When Assassins Creed first came out, the amazing free running acrobatics were matched only by the mundane side missions and non-story content the game offered. The series has, with each iteration, tried to add more and more stuff for people to do beyond the main storyline. With Assassin's Creed 3, this endeavor reaches a new level of refinement.
There's a fantastic (and great-looking) naval mode where you take the helm of the Assassin flagship and fight some really cool battles at sea. Assassin recruits are now specific individuals with their own stories and weapons instead of randomly generated bots.
Connor can hunt various animals using traps, lures and other tools (yes, grizzly bears can indeed be assassinated with your blade). There is an estate-building mechanic as in previous games, but it's been expanded to a much higher level of sophistication. Connor can encounter and recruit various craftsmen who can be persuaded to work at his homestead, opening up various types of resources which can be traded or used to craft goods. This system, like hunting, is completely optional. Assassins who feel a strong distaste for the market economy can carve through the game with their tomahawk without too much difficulty.
Assassin's Creed is still not a particularly challenging game to play, even with a combat system that makes it slightly harder to just chain counter-kills endlessly. Sadly, most of the difficulties players will face will probably come from annoying camera angles while in combat, occasional twitchy responsiveness during chase sequences, or glitches in guard movement patterns. Thankfully, there is still a fair amount of challenge required in order to achieve full synchronisation, which requires players to fulfill bonus objectives in each mission.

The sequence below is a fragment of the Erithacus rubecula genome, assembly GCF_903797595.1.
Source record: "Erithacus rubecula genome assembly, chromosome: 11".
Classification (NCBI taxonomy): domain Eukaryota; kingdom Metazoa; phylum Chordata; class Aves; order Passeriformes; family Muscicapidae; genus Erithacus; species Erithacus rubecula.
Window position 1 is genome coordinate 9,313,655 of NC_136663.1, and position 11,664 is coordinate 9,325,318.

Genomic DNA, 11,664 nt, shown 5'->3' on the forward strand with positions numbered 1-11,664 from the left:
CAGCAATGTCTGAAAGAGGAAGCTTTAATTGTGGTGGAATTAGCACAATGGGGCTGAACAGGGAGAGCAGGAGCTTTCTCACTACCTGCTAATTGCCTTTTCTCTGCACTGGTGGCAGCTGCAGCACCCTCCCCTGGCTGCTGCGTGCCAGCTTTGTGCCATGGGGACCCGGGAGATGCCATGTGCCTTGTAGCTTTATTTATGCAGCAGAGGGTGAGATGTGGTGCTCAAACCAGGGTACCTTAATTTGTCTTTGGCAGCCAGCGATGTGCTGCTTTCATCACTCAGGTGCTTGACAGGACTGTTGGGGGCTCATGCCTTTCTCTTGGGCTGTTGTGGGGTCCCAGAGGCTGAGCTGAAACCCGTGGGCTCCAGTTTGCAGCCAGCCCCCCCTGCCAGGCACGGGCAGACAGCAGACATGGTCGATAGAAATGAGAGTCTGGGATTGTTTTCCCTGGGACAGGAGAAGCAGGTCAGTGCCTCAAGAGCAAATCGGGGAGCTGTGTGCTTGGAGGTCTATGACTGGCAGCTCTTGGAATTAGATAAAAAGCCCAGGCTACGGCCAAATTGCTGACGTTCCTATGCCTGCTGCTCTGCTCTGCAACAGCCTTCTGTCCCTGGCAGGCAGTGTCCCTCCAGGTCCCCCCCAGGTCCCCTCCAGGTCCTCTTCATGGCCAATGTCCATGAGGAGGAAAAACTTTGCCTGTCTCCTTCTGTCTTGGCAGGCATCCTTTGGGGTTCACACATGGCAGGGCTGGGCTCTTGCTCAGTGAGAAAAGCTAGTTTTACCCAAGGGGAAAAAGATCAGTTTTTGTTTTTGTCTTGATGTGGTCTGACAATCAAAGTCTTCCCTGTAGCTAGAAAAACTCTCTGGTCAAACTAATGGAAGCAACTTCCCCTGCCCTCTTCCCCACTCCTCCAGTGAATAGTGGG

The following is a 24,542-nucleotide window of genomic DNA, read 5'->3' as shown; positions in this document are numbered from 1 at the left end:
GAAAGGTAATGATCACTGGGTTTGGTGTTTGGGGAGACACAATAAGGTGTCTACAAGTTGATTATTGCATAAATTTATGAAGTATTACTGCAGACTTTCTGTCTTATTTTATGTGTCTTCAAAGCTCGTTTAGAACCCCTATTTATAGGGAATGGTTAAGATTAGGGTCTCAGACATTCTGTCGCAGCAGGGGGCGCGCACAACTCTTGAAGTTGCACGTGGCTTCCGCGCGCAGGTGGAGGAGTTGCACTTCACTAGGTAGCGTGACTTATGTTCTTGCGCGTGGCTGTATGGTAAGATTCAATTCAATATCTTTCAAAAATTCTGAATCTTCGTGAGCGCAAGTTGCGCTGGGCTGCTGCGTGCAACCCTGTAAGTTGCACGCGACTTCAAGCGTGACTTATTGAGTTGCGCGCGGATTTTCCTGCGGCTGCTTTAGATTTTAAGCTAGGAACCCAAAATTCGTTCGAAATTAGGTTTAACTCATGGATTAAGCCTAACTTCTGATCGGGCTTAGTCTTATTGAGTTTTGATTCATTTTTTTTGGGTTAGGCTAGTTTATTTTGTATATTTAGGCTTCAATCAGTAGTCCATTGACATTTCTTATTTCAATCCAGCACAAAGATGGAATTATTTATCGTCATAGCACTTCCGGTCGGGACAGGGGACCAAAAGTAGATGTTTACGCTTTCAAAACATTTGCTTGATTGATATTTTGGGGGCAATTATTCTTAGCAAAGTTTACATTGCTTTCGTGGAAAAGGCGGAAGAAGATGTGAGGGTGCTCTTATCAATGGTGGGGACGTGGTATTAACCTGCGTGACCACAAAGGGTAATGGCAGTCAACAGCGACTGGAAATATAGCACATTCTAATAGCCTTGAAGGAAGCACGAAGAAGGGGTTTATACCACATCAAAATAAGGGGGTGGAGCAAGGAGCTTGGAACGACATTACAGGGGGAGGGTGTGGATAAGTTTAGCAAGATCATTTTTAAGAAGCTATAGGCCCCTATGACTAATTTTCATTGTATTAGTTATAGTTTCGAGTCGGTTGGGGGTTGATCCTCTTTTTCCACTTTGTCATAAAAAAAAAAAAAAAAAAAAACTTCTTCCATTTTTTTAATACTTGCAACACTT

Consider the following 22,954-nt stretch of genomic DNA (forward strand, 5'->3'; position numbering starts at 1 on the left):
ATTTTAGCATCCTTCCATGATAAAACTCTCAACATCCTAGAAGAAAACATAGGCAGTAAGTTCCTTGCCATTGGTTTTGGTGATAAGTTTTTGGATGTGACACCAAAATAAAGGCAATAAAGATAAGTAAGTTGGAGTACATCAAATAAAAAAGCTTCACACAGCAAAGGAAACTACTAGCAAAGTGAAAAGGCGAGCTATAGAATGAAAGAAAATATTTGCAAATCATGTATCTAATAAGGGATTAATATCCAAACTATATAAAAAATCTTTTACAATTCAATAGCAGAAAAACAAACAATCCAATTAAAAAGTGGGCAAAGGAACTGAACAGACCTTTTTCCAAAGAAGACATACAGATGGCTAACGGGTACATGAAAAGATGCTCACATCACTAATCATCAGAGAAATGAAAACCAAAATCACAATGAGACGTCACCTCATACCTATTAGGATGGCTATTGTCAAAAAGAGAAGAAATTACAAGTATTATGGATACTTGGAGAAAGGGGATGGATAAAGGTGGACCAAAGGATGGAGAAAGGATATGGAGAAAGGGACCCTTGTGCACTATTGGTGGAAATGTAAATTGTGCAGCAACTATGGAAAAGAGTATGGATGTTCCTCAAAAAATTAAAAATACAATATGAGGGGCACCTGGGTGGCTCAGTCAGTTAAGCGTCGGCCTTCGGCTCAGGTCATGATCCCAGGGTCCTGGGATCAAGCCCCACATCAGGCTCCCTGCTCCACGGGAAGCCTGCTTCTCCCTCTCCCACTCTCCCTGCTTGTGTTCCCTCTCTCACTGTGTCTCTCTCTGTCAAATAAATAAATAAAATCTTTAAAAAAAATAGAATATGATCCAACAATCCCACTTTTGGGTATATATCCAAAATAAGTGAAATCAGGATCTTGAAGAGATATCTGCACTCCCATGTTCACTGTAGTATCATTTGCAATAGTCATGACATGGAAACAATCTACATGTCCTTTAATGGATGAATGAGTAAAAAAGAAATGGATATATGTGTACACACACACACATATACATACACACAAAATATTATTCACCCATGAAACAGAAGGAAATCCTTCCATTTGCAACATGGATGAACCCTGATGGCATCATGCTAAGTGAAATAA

Multiplayer is similar to previous iterations, with a new co-op addition for the gentler ones amongst us who prefer to hunt computers over humans. It's still not something that you'll get addicted to and play for months on end, but the execution is solid and budding assassins (or rather, Templars, since the multiplayer story sets you as one) will surely want to put in several hours into it.
Annual franchises get stale when they seem to be putting out games that aren't very different from each other. Assassin's Creed 2 and its sequels may have been guilty of this in the eyes of gamers; Assassin's Creed 3, however, offers not just a tangibly different setting but content that is significantly expanded and refined over its predecessors.
One wishes of course that the gameplay was a little more challenging, that the story was slightly less sequel-oriented and better resolved. One also expects that eventually people will utterly tired of the free-running and assassination mechanics of the series. But all of that said, Assassin's Creed 3 is a strong game with a very wide range of content to enjoy.